Electric Vehicles (EVs) use electric motors instead of internal combustion engines. They plug into charging points, taking power from the electricity grid, instead of traditional fuels. Their rechargeable batteries store electricity, powering the motor and turning the wheels. They do not emit tailpipe exhaust so are an eco-friendly alternative.
The types of Electric Vehicles are BEV, PHEV, and HEV
The different types of EV are powered differently. To read more about how fossil fuels and electric compare, click here to read about electric vs hybrid vs petrol.
BEV - Battery Electric Vehicle
PHEV - Plug-In Hybrid Electric Vehicle
You need to ‘plug-in’ to charge this car’s battery, but it has both a battery and a standard petrol or diesel engine. A PHEV typically has a short battery-only range of about 30 miles, then the petrol/diesel takes over (so it can be a 100% electric option for short trips, but then requires fossil fuels). Examples of PHEVs include PHEV Mitsubishi Outlanders, the Golf GTE and the PHEV Volvo XC60.
HEV - Hybrid Electric Vehicle
A HEV isn’t plugged in to charge. Like a PHEV it has both diesel/petrol engine and battery. Still, you charge the battery partly through ‘regenerative braking’. An electric motor goes into reverse, acting as a generator, when you press the brake pedal, charging the battery and partly by burning petrol/diesel inside their Internal combustion engines (so it’s not that Green an option). The battery in a HEV is predominantly to help the car go further, or boost performance (electric cars accelerate quicker, for example). They can run on battery alone at low speeds, but as soon as the vehicle needs to accelerate, the fossil fuel engine kicks in.
The key components of an EV vary to a traditional petrol/diesel vehicle. Here are the key ones you should know:
Traction Battery Pack
Stores electricity to be used by the motor (to power the wheels).
Electric Traction Motor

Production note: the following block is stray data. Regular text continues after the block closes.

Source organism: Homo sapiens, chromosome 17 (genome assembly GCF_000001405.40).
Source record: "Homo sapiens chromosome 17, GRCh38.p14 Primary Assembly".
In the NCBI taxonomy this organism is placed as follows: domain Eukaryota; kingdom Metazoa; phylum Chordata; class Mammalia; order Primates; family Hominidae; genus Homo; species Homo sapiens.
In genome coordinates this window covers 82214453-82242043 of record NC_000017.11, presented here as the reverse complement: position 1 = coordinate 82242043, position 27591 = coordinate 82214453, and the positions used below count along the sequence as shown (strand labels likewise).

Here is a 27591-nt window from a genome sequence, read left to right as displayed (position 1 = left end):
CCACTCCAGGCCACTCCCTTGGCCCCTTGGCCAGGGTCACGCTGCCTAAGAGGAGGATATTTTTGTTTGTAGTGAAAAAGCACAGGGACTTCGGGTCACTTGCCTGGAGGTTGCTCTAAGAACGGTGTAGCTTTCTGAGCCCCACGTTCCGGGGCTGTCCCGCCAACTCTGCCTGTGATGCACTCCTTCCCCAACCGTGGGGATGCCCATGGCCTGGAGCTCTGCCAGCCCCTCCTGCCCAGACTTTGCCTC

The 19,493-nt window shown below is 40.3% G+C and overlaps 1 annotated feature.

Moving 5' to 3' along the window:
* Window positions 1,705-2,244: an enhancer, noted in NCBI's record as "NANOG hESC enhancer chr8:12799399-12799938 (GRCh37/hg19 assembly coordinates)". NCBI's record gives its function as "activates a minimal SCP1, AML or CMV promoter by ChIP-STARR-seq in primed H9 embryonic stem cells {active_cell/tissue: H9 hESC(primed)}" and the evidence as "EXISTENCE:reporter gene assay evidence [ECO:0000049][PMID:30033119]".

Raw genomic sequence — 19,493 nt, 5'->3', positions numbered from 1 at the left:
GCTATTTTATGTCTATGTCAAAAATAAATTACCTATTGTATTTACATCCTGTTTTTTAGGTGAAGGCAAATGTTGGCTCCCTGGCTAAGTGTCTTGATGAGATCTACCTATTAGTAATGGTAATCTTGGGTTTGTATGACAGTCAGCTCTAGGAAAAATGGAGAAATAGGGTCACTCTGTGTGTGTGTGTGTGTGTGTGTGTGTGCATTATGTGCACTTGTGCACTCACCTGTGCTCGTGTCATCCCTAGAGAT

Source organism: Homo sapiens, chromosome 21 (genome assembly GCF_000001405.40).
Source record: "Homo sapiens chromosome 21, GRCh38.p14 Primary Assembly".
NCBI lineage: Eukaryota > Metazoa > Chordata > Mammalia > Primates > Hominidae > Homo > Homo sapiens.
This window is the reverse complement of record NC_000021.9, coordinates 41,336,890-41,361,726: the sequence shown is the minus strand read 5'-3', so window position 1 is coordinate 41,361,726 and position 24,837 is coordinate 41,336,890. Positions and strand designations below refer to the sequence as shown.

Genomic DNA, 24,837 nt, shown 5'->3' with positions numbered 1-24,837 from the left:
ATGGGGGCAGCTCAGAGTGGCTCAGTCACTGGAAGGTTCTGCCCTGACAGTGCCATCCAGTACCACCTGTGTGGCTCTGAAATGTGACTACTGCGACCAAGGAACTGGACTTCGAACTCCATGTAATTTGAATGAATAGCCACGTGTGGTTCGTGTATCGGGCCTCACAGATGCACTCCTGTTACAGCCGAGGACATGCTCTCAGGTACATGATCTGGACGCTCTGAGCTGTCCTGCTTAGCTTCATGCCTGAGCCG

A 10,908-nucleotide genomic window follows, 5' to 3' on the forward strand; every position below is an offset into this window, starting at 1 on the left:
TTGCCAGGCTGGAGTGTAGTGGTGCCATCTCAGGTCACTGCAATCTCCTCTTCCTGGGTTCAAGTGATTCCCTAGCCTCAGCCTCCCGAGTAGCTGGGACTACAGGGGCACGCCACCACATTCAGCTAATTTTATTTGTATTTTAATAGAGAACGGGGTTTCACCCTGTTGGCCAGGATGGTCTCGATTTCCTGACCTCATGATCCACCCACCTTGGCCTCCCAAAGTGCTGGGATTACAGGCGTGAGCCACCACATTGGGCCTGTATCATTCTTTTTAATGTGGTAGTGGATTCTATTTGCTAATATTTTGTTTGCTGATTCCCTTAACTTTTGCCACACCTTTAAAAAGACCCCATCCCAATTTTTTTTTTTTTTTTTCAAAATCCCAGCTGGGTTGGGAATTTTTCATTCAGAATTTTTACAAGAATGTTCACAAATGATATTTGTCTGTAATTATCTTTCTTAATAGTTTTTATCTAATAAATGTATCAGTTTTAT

Powered by the Traction Battery Pack, the motor drives the wheels (though some vehicles use motor-generators for this).
This provides power to all of the car’s accessories.
This lets you connect your car to a charge spot to charge the traction battery pack. Read more about charging your electric vehicle here.
This directs the incoming AC power from the Charge Port and converts it to DC power, used to charge the Traction Battery Pack. It also monitors current, voltage, state of charging and temperature as you charge.
Power Electronics Controller
This controls the flow of electricity from the Traction Battery, managing the speed of the motor and controlling its torque.
The auxiliary battery and accessories need a lower voltage, so the DC/DC converter converts the higher voltage Traction Battery Pack power into lower voltage DC power.
This transfers mechanical power from the car’s traction motor to drive the wheels.
Thermal Cooling System
This maintains the best operating temperature range for your car’s motor and other components.
Unlike an Internal Combustion Engine, EVs get their power from electricity, which powers the motor. The motor turns the wheels. If two motors are used, one on each axle, then EVs can also be four-wheel drive (like the Jaguar I-Pace).
EVs don’t need gears. They don’t have a clutch either! EVs achieve 100% torque, even at low speeds. Keep your RPM under 2000 to generate the most torque, as the higher the revs per minute, the less torque the car generates.
Electric charging options depend on your EV (BEV, HEV, PHEV), but most BEVs and PHEVs must be plugged in to recharge. You can recharge (very slowly) from a three-pin domestic socket, but there are government subsidies for installing home and business charge points, and you can access chargers at motorway service stations and in many streets in towns and cities. Wireless charging may be the future of EV battery regeneration. Click here to read more about How to Charge an Electric Car.
As mentioned at the top, HEVs are a type of electric vehicle. They combine traditional combustion engines, using petrol or diesel, with battery power. The battery is usually charged via a combination of regenerative braking and fossil fuels.
Plug-in hybrids (PHEVs) move a little further from fossil fuel consumption, usually allowing the car to travel a certain distance on (electric) battery power alone, but have a back-up fuel supply for when you undertake longer mileage.
If the world of BEVs, PHEVs and HEVs is for you, and you’re looking to choose an EV as your next car, get in touch with us to discuss Electric and Hybrid Leasing.